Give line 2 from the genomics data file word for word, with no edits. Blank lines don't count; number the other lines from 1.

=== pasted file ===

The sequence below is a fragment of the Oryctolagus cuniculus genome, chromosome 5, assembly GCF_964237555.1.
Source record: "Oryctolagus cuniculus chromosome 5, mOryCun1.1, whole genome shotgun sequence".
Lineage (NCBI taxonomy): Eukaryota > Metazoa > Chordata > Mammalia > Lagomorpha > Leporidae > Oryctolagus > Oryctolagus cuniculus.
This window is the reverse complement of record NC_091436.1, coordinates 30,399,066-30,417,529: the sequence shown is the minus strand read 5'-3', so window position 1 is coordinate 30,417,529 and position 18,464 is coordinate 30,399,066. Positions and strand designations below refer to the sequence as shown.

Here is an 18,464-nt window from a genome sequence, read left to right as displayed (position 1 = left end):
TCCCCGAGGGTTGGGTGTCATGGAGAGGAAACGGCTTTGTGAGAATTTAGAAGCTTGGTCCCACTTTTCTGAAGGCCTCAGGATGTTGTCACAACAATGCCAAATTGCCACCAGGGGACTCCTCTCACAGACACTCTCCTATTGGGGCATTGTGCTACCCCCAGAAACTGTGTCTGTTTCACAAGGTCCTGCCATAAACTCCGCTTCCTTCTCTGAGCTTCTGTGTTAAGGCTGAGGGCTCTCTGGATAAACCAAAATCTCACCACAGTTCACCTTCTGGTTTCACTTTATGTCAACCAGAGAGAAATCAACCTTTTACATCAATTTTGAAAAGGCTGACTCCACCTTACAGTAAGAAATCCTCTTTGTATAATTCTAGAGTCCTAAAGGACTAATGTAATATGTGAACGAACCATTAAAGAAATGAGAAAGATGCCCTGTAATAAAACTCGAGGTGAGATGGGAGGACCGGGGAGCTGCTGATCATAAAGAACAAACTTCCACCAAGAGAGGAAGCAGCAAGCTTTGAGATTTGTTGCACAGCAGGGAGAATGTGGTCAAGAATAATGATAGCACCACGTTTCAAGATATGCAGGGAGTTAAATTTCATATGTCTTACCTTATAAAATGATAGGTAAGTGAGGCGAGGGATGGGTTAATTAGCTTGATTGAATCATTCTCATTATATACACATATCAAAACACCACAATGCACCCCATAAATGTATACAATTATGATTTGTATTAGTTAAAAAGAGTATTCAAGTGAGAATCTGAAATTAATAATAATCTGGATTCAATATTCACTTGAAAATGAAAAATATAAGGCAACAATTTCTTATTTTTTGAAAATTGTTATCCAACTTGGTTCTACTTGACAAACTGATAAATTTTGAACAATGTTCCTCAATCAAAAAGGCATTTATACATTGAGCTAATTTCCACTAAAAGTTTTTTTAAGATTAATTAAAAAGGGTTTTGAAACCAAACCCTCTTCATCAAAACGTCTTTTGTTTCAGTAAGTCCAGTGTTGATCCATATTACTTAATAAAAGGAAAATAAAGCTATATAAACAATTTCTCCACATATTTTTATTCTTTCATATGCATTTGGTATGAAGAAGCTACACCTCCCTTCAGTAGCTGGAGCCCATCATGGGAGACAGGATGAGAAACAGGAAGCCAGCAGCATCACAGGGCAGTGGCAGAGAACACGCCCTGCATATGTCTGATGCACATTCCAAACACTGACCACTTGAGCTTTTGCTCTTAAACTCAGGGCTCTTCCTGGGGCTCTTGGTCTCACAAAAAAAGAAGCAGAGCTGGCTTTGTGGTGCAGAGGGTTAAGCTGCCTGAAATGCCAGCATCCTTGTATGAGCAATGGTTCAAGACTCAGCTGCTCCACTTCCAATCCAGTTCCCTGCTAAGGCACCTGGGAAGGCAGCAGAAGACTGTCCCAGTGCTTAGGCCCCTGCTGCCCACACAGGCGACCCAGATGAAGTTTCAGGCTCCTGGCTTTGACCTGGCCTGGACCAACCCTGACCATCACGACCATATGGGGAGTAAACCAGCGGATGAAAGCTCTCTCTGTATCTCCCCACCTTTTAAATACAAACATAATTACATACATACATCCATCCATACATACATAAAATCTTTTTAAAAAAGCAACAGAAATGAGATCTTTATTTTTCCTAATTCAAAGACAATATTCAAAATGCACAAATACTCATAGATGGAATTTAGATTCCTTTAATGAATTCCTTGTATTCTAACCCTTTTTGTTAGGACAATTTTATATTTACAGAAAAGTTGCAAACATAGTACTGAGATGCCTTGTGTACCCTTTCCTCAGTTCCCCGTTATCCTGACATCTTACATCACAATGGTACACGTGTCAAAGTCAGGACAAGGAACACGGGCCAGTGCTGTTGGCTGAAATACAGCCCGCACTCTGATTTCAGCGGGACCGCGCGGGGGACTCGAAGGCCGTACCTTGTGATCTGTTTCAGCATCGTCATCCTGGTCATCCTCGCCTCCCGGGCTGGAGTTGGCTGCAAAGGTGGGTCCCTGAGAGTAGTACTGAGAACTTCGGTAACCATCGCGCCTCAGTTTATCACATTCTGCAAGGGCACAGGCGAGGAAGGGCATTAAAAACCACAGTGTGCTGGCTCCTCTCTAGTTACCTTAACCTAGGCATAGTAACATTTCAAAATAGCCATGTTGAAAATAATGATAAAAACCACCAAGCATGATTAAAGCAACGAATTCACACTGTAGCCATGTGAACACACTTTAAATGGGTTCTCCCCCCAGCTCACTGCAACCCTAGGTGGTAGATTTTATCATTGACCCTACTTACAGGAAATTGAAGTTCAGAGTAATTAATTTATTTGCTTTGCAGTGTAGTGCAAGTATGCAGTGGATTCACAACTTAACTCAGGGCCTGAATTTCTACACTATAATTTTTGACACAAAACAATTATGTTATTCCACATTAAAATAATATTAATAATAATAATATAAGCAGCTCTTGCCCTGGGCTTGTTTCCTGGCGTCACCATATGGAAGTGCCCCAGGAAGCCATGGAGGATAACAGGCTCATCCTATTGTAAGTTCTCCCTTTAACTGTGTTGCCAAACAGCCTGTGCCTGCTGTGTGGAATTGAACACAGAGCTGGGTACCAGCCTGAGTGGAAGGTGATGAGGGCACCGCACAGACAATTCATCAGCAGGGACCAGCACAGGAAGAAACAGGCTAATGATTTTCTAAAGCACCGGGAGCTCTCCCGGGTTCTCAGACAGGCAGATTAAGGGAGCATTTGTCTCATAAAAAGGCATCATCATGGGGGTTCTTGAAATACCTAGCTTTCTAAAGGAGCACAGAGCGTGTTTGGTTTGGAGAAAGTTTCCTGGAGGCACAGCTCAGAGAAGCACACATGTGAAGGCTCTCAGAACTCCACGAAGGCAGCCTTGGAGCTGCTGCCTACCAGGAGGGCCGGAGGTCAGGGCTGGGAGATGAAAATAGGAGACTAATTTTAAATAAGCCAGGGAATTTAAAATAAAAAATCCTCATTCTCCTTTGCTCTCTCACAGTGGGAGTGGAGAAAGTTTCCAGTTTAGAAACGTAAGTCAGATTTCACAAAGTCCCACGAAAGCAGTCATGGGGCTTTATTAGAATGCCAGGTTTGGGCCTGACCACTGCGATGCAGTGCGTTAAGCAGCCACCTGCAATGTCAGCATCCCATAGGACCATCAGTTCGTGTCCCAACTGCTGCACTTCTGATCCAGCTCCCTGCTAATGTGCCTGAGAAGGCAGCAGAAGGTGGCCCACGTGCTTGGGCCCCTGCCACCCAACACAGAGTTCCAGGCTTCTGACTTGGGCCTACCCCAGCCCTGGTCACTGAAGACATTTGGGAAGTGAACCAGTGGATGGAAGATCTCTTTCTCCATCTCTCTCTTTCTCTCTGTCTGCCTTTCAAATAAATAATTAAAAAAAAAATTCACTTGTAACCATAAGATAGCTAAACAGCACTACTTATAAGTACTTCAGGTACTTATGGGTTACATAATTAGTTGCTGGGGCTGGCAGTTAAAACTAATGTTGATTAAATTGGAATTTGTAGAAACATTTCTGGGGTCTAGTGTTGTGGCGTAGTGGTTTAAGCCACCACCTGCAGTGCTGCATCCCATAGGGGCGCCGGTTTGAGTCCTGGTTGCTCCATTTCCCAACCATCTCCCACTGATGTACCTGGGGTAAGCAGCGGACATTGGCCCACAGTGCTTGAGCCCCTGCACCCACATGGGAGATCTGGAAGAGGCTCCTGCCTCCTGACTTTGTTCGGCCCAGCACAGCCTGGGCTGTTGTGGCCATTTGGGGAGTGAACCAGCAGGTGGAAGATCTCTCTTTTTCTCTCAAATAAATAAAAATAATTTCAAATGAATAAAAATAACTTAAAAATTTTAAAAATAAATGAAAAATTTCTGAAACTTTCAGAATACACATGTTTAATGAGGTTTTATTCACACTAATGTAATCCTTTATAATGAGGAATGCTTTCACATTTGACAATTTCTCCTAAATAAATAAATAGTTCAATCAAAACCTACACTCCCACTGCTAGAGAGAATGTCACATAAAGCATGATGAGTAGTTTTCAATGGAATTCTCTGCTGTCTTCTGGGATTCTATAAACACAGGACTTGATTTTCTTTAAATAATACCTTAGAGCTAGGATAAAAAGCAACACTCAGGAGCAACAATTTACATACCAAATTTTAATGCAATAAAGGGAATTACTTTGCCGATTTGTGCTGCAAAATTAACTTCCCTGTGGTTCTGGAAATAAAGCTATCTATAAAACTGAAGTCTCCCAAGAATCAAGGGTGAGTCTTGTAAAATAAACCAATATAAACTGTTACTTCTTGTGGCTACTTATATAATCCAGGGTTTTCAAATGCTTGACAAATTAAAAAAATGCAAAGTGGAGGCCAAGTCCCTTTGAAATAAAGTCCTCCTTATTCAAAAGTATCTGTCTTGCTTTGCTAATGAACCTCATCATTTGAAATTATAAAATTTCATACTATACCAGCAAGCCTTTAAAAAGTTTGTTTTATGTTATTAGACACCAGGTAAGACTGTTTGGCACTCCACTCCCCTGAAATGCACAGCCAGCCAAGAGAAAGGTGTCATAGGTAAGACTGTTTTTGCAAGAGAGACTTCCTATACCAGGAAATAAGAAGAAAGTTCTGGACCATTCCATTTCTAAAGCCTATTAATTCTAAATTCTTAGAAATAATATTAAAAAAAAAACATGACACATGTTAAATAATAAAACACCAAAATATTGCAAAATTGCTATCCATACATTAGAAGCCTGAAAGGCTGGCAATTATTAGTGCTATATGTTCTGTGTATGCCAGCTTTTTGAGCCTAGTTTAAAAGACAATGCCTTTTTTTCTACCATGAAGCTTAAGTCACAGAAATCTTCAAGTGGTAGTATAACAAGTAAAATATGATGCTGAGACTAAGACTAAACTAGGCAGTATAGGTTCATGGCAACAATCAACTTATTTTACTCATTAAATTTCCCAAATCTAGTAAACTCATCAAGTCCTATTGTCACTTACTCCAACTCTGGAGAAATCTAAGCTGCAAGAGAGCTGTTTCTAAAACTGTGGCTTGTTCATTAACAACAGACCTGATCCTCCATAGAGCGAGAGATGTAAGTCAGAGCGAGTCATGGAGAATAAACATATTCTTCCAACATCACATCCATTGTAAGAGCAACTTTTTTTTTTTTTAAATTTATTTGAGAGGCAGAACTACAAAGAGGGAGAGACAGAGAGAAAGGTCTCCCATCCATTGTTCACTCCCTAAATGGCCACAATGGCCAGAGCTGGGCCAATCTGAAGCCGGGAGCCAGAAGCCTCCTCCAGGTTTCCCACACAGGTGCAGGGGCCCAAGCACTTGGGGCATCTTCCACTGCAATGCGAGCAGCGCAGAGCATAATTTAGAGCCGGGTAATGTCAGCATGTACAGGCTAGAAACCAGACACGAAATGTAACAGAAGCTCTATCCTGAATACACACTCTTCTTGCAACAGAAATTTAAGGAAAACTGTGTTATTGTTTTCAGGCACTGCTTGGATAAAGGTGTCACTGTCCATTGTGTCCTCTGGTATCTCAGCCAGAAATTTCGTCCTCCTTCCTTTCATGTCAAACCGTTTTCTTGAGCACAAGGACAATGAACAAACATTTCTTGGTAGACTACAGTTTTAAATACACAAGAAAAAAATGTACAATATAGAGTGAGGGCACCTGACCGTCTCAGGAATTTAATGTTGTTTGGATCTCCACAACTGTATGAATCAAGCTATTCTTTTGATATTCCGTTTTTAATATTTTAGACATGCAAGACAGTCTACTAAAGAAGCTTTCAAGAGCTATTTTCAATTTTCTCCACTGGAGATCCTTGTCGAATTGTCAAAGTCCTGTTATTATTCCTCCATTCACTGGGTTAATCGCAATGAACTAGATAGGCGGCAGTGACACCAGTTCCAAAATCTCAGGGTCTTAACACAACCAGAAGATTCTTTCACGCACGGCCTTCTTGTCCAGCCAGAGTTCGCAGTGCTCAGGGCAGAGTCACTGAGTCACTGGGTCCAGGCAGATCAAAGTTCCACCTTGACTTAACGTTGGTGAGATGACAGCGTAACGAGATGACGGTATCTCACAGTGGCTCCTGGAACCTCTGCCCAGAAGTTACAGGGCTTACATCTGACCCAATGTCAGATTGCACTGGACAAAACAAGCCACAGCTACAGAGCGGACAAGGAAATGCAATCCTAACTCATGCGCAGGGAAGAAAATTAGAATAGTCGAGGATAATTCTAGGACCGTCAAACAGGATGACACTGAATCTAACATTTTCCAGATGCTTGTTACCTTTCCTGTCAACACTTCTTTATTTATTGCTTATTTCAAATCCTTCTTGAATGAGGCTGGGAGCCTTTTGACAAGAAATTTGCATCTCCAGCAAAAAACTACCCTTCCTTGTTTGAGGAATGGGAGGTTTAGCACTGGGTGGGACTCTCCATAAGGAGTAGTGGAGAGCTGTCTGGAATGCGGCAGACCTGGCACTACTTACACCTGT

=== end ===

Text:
Source record: "Oryctolagus cuniculus chromosome 5, mOryCun1.1, whole genome shotgun sequence".